First things first, we've named our boy, he's Ellis. He's lovely and he's doing really well. I put it down a lot to Ellis' good birth and easy start.
Ellis was born about 3 in the afternoon so he kind of took me by surprise - for some reason I was convinced he was going to be born in the night. Between that and trying not to get ahead of myself, we had a pretty normal day and then when it happened it happened pretty quickly. Andrew was only home an hour before Ellis was born and the midwives got here 45 mins before.
I woke up with contractions (although I was just calling it a 'bit crampy' at that point) about 1 am and stayed in bed sleeping between them until about 4 am when I got up and made two hot water bottles - amazing - and meant I could go back to bed and get some more sleep. I said I thought it was happening but probably not for a while so Andrew went to work. In hindsight that perhaps wasn't a great decision, Andrew's work was a good hour's drive across a notorious bit of the M62 so if there'd been a hold up he'd have missed it all.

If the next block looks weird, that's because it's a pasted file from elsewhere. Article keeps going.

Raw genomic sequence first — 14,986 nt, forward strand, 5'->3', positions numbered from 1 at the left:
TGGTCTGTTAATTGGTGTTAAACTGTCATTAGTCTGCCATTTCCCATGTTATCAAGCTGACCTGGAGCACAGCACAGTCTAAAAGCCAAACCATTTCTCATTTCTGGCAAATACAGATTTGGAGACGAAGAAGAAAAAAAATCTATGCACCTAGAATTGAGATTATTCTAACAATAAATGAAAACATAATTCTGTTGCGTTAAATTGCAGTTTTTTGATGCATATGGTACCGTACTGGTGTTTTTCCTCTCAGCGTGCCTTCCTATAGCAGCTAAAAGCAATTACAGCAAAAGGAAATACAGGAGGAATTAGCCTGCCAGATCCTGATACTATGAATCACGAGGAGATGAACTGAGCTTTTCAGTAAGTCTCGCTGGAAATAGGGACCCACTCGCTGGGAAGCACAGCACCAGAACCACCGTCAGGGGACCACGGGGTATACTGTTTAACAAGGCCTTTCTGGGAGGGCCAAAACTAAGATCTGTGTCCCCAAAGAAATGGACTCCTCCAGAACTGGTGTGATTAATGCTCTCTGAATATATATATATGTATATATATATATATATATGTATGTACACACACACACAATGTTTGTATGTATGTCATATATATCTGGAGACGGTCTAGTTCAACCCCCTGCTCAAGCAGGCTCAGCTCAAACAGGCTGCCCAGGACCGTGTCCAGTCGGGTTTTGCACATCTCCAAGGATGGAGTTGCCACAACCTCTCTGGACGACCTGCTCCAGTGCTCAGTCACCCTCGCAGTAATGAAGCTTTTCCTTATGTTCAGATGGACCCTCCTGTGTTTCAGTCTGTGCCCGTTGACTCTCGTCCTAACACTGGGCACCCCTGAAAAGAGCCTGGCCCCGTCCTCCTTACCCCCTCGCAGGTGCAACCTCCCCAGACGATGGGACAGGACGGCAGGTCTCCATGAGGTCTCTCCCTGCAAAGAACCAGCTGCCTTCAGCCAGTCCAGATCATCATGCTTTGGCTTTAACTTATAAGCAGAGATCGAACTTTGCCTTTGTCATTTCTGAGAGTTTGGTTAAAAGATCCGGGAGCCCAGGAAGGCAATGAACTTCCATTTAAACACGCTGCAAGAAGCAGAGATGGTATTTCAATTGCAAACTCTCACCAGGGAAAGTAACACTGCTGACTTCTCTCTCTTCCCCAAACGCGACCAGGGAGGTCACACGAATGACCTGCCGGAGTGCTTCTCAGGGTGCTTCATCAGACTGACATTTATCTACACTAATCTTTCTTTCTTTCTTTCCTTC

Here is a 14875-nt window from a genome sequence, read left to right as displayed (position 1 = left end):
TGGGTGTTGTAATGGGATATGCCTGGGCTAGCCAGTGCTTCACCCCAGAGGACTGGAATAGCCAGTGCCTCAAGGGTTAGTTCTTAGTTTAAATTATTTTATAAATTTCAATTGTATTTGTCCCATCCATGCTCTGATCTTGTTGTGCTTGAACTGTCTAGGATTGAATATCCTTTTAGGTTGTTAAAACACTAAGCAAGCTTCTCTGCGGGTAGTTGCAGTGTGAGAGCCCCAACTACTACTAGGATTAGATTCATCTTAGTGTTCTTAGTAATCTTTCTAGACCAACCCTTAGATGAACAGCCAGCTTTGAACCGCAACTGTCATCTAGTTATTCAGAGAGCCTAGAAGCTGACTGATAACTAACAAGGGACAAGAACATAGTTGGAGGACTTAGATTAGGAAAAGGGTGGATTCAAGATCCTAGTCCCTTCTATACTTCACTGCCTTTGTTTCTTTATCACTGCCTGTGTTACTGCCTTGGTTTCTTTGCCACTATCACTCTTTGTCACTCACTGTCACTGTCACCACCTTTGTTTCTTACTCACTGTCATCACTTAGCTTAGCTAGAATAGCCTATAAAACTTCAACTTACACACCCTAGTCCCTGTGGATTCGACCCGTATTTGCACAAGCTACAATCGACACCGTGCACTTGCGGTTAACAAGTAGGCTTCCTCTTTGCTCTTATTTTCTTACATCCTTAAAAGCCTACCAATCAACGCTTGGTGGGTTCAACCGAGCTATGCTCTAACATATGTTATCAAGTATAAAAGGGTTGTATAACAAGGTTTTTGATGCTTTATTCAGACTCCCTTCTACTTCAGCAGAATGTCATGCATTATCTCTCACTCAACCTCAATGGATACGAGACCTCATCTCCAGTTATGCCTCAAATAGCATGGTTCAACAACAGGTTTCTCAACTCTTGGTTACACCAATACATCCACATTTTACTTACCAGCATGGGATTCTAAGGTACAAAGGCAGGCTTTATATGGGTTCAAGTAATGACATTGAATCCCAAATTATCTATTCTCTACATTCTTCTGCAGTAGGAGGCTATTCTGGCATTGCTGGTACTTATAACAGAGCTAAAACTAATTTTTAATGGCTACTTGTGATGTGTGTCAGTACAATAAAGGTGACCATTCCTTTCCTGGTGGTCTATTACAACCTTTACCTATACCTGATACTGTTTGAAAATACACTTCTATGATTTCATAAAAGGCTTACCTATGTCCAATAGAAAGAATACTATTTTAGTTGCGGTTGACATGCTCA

My parents were coming over anyway, so I got on with the morning with Rhys until they arrived. The plan was just to be me, Andrew and Rhys, plus midwives. Butt in the event it was great that tthey came as they played with Rhys,while I made soup for lunch for everyone, stopping to lean over the worktop and breathe through contractions. My mum asked if I was ok and I still said, 'just a bit crampy.'
Interestingly, Rhys was really clingy with me that day and the day before - crying if I left the room, even though he was with Andrew or my mum so I think he knew something was coming. The day before I'd cleaned the bathroom and baked two loaves of bread, so I should have known too really! When I told Rhys a bit later that I thought our baby was going to be born today he was much calmer - a reminder that it's always best to talk.
By the time soup was ready I couldn't sit down or eat so everyone else had lunch. I went for a bath and messaged Andrew to come home. As the bath was running I really felt things were getting more intense and rang the midwives. I ended up doing quite a few things alone which I hadn't expected to, like running the bath and calling the midwives. I remember being in the bath with contractions coming fairly quickly and saying to her I thought I still probably had a little while but at the end of the conversation the relief when she said she was sending the midwives out to me and I thought, 'yes, thanks!'